Online Curb Appeal
My first job out of college was as a reporter for a weekly business newspaper in Boston called the Banker & Tradesman. I wrote about banking and real estate trends -- countless stories on commercial building vacancies, new construction starts, and (because this was the late 1980s) bank failures, the housing bust (and then the boom) and the stock market crash.
I learned a lot in those years, including the fact that marketing real estate has never been a hip business. The people in it might be cool -- but the advertising venues that work best for real estate have long been traditional vehicles like postcards, print newspaper ads and signage. (Although increasingly, tech-savvy real estate agents and developers are turning to online and social media tools like video, blogs, and other new media tools to sell their properties.)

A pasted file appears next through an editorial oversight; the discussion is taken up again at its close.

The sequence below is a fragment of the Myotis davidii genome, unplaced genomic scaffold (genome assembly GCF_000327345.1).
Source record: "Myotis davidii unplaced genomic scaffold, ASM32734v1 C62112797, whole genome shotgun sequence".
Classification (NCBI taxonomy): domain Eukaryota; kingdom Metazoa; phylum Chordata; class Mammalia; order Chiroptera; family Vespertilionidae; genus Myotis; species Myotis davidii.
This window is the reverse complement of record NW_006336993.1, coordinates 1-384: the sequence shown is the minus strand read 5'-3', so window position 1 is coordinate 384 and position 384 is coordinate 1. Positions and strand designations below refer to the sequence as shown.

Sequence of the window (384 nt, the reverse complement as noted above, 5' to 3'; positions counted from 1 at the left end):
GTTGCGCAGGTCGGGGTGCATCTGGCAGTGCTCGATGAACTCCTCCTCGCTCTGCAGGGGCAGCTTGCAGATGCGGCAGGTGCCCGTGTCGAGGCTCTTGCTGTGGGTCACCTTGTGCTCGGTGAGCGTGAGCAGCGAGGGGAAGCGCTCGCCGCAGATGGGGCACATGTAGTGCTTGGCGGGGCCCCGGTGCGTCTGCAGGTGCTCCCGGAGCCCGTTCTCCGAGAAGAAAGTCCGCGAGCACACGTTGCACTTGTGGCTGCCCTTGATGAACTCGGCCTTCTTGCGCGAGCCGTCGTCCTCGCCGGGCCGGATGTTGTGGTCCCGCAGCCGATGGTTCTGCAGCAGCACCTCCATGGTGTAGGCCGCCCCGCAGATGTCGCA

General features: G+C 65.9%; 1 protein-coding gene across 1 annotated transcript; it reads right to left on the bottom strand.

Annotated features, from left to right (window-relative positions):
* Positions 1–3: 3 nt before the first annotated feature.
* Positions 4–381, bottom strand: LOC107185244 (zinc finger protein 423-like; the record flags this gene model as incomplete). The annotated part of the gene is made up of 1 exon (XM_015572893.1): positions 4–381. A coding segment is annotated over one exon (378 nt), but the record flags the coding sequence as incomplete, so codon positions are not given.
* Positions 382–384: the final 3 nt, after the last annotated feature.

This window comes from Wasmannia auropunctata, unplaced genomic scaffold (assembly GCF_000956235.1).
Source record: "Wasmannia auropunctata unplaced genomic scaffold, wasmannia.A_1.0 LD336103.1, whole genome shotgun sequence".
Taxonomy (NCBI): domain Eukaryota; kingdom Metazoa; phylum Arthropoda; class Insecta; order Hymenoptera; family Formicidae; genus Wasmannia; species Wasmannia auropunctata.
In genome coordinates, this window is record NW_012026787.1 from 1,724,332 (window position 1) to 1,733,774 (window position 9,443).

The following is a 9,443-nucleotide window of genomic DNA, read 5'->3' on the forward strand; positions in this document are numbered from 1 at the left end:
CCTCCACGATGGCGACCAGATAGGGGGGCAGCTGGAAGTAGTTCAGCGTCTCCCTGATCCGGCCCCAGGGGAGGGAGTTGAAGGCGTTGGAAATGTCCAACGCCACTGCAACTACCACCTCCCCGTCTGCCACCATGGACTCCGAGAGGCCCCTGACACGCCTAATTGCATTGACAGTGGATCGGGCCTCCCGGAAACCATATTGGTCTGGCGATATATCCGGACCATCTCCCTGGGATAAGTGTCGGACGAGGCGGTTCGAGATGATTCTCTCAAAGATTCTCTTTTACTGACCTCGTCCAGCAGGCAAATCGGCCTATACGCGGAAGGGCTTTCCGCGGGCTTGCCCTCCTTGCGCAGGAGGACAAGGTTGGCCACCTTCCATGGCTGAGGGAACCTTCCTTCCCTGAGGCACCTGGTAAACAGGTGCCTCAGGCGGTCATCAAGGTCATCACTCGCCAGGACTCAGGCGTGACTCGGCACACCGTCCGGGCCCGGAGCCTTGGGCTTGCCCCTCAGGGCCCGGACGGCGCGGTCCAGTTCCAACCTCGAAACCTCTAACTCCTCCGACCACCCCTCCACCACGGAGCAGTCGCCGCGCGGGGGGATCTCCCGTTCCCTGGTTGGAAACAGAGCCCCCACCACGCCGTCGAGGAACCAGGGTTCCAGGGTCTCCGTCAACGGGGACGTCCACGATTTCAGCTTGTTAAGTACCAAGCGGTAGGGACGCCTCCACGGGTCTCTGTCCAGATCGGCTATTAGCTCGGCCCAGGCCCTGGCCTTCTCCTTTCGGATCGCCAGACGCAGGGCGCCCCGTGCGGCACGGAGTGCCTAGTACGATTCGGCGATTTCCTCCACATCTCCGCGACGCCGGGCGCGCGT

But still, real estate is a very local business (hence the real estate mantra of "location, location, location")-you don't buy a house solely off of the Internet, right?
Yet here's the interesting thing: Marketers of all stripes nevertheless can borrow a page from the offline real estate agent's playbook to improve their online conversations and sales. As David Polley writes in this week's Premium story, "An experienced Realtor knows that the sale begins when potential buyers can picture your home as their own. And first impressions are everything. Therefore, the most cost-effective strategy is to thoroughly clean the home and make minor improvements."
In other words, Polley says, heighten your web site's curb appeal. And he offers five ways to do just that.
Check it out, and tell me what you think. As always, your feedback is welcome and appreciated!